However, despite the symmetry imbalance, they both seem to come together to make another separate whole. Insinuating a oneness between the two, that possibly the woman she was has never left, she has simply taken a back seat to the woman she is now. The blank background creates a lack of depth so that our sole focus is on the interpretation of the women in front of us. The hierarchal scale between the larger and smaller woman leads us to believe the smaller woman is a separate entity. One will naturally originally wonder who the smaller woman is in relation to the larger woman.

Her size suggests that she is of less importance then the larger woman. Perhaps she is her conscience, maybe even the representation of her basic, animalistic, desires that are taunting her to do the wrong thing. Upon further analysis of the picture, and taking account the title, Tiny Split Character, it is then that we realize that she is, in fact, a part of the larger woman. She is smaller because society has constantly belittled who she originally was, who she actually yearns to be. Media tells her that her former self is not as important as the public image she is trying to maintain.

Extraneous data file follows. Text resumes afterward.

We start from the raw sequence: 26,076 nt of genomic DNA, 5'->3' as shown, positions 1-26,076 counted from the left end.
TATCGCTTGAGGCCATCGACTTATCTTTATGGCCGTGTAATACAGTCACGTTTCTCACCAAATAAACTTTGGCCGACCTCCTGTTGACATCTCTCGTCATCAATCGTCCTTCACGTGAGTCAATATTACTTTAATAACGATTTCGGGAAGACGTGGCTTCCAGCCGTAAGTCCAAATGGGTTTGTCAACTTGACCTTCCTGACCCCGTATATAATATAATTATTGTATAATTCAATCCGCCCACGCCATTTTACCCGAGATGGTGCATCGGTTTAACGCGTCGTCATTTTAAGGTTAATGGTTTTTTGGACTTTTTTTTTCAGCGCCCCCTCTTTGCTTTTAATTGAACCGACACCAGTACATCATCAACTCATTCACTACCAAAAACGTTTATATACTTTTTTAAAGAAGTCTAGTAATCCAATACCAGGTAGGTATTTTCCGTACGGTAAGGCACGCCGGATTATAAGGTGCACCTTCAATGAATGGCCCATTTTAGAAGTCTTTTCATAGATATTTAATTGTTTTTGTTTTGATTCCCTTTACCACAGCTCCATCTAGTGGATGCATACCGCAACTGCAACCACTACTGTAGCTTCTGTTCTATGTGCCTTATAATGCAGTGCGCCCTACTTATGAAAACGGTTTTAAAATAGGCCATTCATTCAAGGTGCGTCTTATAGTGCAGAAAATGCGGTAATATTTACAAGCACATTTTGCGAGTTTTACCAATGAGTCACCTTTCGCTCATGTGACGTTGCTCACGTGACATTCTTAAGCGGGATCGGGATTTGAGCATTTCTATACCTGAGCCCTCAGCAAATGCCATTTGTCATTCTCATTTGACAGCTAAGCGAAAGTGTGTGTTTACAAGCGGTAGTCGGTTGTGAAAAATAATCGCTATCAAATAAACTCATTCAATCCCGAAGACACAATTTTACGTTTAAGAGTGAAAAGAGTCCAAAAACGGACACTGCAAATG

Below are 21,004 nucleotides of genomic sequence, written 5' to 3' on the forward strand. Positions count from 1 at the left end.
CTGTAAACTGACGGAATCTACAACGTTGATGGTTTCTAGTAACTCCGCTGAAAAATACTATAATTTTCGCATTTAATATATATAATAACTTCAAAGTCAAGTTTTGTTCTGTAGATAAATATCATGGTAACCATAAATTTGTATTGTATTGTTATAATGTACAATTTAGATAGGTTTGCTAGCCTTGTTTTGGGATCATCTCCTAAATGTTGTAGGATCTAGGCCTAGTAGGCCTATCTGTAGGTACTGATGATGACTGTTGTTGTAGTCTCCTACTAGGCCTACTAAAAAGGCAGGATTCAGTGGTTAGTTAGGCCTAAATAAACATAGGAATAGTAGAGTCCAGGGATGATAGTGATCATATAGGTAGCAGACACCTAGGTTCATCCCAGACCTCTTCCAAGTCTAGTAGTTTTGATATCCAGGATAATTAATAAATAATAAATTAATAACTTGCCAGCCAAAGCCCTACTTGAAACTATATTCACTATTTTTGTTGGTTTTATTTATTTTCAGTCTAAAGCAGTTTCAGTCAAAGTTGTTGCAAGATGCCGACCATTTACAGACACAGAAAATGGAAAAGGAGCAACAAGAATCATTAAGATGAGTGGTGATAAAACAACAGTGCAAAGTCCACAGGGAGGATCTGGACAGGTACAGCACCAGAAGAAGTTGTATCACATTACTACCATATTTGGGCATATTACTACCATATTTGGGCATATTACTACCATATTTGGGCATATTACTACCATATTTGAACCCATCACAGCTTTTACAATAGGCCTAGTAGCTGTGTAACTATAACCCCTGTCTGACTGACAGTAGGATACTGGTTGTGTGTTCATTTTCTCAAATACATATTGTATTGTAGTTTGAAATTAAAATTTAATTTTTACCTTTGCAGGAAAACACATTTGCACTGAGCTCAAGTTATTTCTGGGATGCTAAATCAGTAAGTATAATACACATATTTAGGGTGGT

Despite her downplay, without the smaller woman, the larger woman would not be whole. In conclusion, Wangechi Mutu’s Tiny Split Character, is an homage to women everywhere. It’s strikingly bizarre, and disgusting design, destroys ideals and makes a mockery of female stereotypes. The Museum of Contemporary Art has created a wonderful showcase with Seeing Is a Kind of Thinking, for it truly is. Mutu uses color, collage, balance, scale, texture, pattern, and depth that invokes wonder, amazement, and horror. Molds are broken, history and traditions evolve with Tiny Split Character.